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News updates on our work from the Coast to the Rockies.
Seventy people ranging in interests from scientists to those in conservation and the timber industry met in September in northeastern Washington to talk about working landscapes and wildlife linkages as part of Conservation Northwest's 2008 Wild Links conference.
A coalition of conservation organizations, including Conservation Northwest, have filed a lawsuit against the Bush administration for illegally steering $350 million of returned "softwood" lumber (fir, cedar, pine) tariffs to forestry foundations dominated by big timber.
The return of the first documented wolf pack to Washington has generated a lot of press...
The Washington Department of Fish and Wildlife has confirmed that two collared adult wolves in the Methow are wild wolves.
In a victory for the gray wolves of the Northern Rockies and northeastern Washington, a federal judge in Montana on Friday, July 18, reinstated federal Endangered Species Act protections for wolves.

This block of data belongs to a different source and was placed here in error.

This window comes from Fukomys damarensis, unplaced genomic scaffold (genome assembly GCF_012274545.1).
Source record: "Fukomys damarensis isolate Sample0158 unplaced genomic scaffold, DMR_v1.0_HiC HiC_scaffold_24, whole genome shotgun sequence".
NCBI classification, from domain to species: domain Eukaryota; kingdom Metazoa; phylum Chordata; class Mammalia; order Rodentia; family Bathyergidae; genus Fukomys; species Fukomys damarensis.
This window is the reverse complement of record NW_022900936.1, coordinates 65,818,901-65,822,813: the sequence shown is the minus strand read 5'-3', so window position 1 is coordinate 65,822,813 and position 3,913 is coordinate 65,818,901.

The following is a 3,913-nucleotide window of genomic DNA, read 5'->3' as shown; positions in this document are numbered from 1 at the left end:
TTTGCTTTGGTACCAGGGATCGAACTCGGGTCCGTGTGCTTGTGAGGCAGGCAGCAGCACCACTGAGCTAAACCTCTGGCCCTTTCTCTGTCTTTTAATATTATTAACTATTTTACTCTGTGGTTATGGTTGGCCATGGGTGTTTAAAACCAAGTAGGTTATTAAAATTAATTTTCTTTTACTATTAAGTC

This month Conservation Northwest and others filed an intent to sue the federal government for refusing to protect wolverines, an important and reclusive endangered forest carnivore. Wolverines are the ultimate survivors, able to live in mountains that routinely get 20 feet of snow. But can they survive the Bush administration?
It might be wolves captured on camera near the Methow valley. The possible return of wolves to the Cascades is great news.
The movement to stop an ill-advised new transmission line planned by the local PUD for the Methow Valley continues as local community opponents vow to take their arguments against the divisive powerline all the way to the Washington Supreme Court.
The long-stalled recovery plan for the highly endangered North Cascades grizzly bear is finally kick-started into motion.
The USFWS reverses itself and decides to keep, not reduce, critical habitat for marbled murrelets.